Sports media takes over an afternoon news cycle

The business side of sports can sometimes be boring. After all, it is business. It’s talking about numbers, advertisers, eyeballs, ratings, sponsorships, brands, and financial statements. Somehow on Monday, the world was flipped on its head as ESPN was trending for two different reasons: the return of Jemele Hill to SportsCenter and the ending of a partnership with Barstool Sports before it even really started.

Hill has been the subject of multiple stories due to her issues with President Trump, her Twitter feed, her support for protests during the national anthem and subsequent suggestion of a boycott — but then saying don’t really boycott. Hill was returning from a two week suspension. Everything she has done since her suspension has been perfectly executed. She met with the president of ESPN, John Skipper. She issued an apology to her coworkers. She didn’t back down from her viewpoints, but kept herself out of the spotlight. Everything was going well for the World Wide Leader.

Then ESPN PR and John Skipper announced that ESPN would be cancelling Barstool Van Talk, and Barstool Sports and ESPN became the No. 2 trending topic in the United States on Twitter — it was at No. 15 worldwide.

Here’s the problem: ESPN wants to expand its viewership into fans who consume a lot of digital content. Those fans tend to be incredibly loyal. The lifetime value of those fans is high. It’s a market traditional media companies struggle to connect with. It’s why Katie Nolan was a huge talent acquisition for ESPN. It’s why they even considered Barstool as a partner.

Barstool Sports’ Pardon My Take is one of the most downloaded sports podcasts on iTunes. It has a huge following. It’s also associated with the controversial Barstool Sports brand. The content on Barstool is controversial for a reason. That’s where its appeal lies with the demographic previously discussed.

ESPN and Barstool partnering was always a questionable decision since ESPN is a Disney owned company. Disney isn’t out there trying to be cutting edge when it comes to controversial content. Even with the 1 a.m. time slot, the partnership was just odd. It made sense for Barstool since they wanted to grow their brand. ESPN was apparently making a push to gain traction with Barstool’s incredibly loyal fan base. But make no mistake, the risk was all ESPN’s.

Then the natural backlash happened. There was an issue with Sam Ponder, in which she criticized one of the hosts of Barstool Van Talk incorrectly. She then — correctly — criticized the president of Barstool for his comments. The damage for ESPN internally was done. The outside pressure was obvious before an internal issue was even raised. ESPN chose an odd partnership. There was very little chance to thread the needle where it was going to end well.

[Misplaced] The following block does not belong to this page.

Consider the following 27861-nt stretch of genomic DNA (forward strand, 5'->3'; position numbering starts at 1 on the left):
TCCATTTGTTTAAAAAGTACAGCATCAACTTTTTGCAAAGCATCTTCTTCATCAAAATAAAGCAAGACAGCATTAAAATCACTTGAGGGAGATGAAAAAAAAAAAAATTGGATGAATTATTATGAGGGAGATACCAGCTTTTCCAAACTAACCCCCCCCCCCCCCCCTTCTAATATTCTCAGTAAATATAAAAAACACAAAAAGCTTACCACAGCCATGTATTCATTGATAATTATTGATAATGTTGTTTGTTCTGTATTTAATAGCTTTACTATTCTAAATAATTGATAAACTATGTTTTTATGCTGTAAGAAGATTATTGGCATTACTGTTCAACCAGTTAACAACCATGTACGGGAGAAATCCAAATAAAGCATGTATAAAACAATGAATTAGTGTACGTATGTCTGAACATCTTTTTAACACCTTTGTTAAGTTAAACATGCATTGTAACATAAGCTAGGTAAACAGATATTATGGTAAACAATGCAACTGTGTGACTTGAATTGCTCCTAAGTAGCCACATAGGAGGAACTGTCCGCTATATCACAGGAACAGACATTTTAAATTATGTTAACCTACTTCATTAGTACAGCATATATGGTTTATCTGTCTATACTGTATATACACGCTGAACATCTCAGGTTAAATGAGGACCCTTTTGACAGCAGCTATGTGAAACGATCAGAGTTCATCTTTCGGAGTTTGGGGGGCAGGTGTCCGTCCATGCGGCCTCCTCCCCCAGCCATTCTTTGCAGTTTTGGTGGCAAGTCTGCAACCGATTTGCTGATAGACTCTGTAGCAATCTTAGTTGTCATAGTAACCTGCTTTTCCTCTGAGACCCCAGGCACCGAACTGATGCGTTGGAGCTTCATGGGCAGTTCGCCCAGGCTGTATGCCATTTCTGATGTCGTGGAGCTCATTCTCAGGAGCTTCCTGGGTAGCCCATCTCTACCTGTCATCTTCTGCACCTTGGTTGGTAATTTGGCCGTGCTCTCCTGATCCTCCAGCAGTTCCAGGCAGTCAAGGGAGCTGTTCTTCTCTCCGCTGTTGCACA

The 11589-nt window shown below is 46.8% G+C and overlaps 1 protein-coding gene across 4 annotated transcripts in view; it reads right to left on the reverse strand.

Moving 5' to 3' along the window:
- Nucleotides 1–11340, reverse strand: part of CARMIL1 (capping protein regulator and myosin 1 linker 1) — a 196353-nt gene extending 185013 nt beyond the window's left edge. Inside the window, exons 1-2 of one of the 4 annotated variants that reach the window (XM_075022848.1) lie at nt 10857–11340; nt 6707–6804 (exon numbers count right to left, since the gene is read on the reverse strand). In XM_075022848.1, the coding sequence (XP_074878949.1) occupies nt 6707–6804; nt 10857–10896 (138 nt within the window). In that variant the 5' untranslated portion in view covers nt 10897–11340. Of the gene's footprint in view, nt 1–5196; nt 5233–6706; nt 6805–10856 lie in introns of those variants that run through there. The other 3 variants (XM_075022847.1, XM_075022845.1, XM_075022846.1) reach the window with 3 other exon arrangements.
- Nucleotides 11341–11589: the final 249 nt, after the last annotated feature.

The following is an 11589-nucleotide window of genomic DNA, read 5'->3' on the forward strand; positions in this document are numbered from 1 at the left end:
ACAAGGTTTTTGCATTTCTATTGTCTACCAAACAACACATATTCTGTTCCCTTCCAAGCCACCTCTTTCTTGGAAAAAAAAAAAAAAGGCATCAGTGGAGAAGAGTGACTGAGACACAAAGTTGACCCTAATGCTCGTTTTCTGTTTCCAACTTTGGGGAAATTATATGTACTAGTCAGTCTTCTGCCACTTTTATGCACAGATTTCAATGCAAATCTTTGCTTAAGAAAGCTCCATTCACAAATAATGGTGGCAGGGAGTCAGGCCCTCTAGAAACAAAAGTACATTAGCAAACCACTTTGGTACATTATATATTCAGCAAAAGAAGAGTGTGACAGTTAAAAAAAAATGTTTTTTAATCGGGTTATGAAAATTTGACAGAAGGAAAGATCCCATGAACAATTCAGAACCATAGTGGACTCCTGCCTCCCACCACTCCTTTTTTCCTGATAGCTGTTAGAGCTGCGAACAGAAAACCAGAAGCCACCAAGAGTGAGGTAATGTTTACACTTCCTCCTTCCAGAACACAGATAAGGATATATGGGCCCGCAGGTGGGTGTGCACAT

In the end, ESPN made a lose-lose decision. The partnership was always a bit odd even if they pined after the typical Barstool Sports’ consumer. Now ESPN angered its internal employees and people who despise Barstool. They also angered Barstool’s rabid fan base. That’s the definition of lose-lose.

They did this all for a show that was aired at 1 a.m. ET on Wednesday morning. What type of return were they looking for? Why partner in the first place? Again, Barstool gets more publicity, and its fans will back the company no matter what. ESPN got controversy, angry employees, criticism from people who wondered why they partnered with Barstool, and the anger and fury of the fans of a company that was once criticized for “weaponizing social media.”

It just seems like an unforced error. ESPN is losing subscription fees, but they still bring in the most viewers on television. It’s all relative. ESPN may be losing eyeballs but so are most other television channels that aren’t cable news channels. When a company hits a peak, there’s nowhere to go but down. But it’s important to note that down doesn’t mean the company is in trouble. ESPN didn’t need to put itself in the position it finds itself now. This misstep gives critics something to point to when they want to — wrongly — say ESPN is in trouble. It makes the perception the critics have been pushing seem like reality. It also gave Barstool a dress rehearsal to sell to competitors like FS1, NBC Sports, or other digital distributors.

ESPN will recover, because that’s what ESPN does. ESPN isn’t in trouble, but situations like this never really needed to happen. Now ESPN and Barstool have other questions to answer: will Big Cat or PFT Commentor  be allowed back on ESPN airways? Will Barstool ask them to not go on shows like SportsCenter with Scott Van Pelt or the Ryen Russillo show? Will ESPN personalities like SVP, Rachel Nichols, Russillo, or others be allowed on Pardon My Take? This all could have been avoided if ESPN decided ahead of time that a full partnership wasn’t worth the trouble.

For one day, the business of sports media was the focus of social media. It was what everyone was talking about. That is usually bad for the big players in sports media. If someone told me two years ago that the business of sports media was going to be the biggest story on the internet I would’ve laughed. Somehow that happened.

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